The layout of buildings in a Chinese yuanlin seeks to achieve a reciprocal relationship between each building, creating mutual and intersecting views, whereas in Korea views from one building to another are deliberately avoided.
Screens (Ge) and Curves (Qu)
Ge and qu ... >
The most straightforward of motivations for making a garden is the desire to recreate nature as realistically as
possible within the particular limitations and conditions of a given space.
In the opinion of architect and historian Horiguchi Sutemi, “Only when the expression of a garden is such that it encompasses the space does the structure of the garden take on true expression. ‘Encompassing the space’ means going beyond ‘raw nature’—both the nature within and surrounding the garden—to create a ‘nature’ that everyone can see and enjoy.”1
To some extent, gardens have always been viewed by this measure alone... >
he closest Korean equivalent to the type of residence in China that would have its own ting yuan or yuan – lin is the estate of a yangban (civil or military official), and the factors governing the composition of a yangban residence have been examined in the previous chapter.
Although the traditional Chinese residence and the yangban residence differ in layout and form, the hall and courtyard composition of the former is much the same as, and corresponds to, the ch’ae and madang oithe latter.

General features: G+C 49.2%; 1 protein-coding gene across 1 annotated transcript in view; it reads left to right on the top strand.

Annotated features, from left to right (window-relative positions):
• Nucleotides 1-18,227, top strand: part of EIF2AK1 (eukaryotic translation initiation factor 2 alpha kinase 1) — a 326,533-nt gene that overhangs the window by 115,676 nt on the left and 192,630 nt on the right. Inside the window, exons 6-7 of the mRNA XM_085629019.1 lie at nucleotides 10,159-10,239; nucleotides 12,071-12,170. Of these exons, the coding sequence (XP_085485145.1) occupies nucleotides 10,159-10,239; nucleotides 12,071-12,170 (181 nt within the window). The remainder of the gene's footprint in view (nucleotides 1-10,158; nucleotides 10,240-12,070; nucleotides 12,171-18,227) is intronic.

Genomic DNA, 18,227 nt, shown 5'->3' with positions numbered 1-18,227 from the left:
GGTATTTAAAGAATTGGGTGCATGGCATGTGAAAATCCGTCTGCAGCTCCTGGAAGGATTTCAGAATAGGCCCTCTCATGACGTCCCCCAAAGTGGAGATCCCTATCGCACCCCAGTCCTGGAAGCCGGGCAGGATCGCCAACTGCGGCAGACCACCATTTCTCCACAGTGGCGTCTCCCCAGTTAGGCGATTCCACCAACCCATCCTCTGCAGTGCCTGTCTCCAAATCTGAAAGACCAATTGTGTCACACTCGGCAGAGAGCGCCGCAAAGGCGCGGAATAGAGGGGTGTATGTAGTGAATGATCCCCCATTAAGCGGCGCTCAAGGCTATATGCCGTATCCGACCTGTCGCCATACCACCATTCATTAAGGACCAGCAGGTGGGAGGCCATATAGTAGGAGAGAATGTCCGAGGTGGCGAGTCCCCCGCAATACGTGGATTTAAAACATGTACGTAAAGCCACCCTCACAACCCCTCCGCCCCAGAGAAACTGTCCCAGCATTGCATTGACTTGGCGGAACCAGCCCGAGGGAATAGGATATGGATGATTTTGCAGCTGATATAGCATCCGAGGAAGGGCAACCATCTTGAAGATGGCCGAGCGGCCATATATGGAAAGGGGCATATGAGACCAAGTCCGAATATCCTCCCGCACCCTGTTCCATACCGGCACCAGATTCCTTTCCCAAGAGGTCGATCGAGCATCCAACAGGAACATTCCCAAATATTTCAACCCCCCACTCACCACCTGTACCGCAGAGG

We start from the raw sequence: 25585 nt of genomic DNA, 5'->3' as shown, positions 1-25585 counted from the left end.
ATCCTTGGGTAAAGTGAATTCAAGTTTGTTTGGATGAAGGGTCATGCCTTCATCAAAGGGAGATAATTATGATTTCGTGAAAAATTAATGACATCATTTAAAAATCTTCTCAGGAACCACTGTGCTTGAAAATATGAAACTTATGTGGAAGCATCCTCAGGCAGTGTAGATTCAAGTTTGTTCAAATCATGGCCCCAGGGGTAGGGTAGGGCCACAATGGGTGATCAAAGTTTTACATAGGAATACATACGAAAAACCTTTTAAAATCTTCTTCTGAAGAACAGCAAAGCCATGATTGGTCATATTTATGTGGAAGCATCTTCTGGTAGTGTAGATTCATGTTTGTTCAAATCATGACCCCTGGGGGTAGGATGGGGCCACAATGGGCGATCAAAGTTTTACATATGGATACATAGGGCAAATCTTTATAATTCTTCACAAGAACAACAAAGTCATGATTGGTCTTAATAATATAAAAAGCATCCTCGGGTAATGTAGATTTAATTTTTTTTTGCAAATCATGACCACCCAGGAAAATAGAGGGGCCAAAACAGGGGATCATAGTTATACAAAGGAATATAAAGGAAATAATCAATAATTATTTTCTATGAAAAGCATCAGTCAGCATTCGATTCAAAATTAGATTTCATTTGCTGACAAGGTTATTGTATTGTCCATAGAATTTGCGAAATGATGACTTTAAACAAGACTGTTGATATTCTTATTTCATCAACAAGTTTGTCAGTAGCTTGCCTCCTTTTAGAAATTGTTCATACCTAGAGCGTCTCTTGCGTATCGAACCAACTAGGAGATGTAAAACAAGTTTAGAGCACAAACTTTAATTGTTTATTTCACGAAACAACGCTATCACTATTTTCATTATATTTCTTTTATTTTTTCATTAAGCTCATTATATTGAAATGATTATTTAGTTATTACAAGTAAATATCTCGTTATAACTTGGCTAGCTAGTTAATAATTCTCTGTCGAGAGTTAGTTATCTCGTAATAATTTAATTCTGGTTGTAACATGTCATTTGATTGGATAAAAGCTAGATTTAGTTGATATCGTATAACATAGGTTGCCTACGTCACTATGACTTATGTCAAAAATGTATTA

The Korean madang is an outdoor extension of the adjacent taech’dng in the same way that a Chinese ting (courtyard) is an extension of the adjacent tang (central living room). The madang and ting both serve as functional work spaces, and as places where ceremonies are performed... >
The composition of the ch’ae interior space and madang garden of traditional Korean dwellings corresponds fairly closely to the hall and courtyard composition in traditional Chinese residences.
In the same way as a Korean ch’ae consists of pang and taech’dng (or шаги), with the taech’dng open to the madang garden, the halls of Chinese dwellings are composed of private rooms and communal living rooms, or tang., which open onto the yuanzi or tianjing courtyard. In other words, in both Korea and China, the courtyard “garden” serves as an outdoor extension of the adjoining room, and is in no way an ornamental garden for viewing from indoors.
The tang of a Beijing siheyuan has doors on its southern facade, with several steps leading down to the yuanzi... >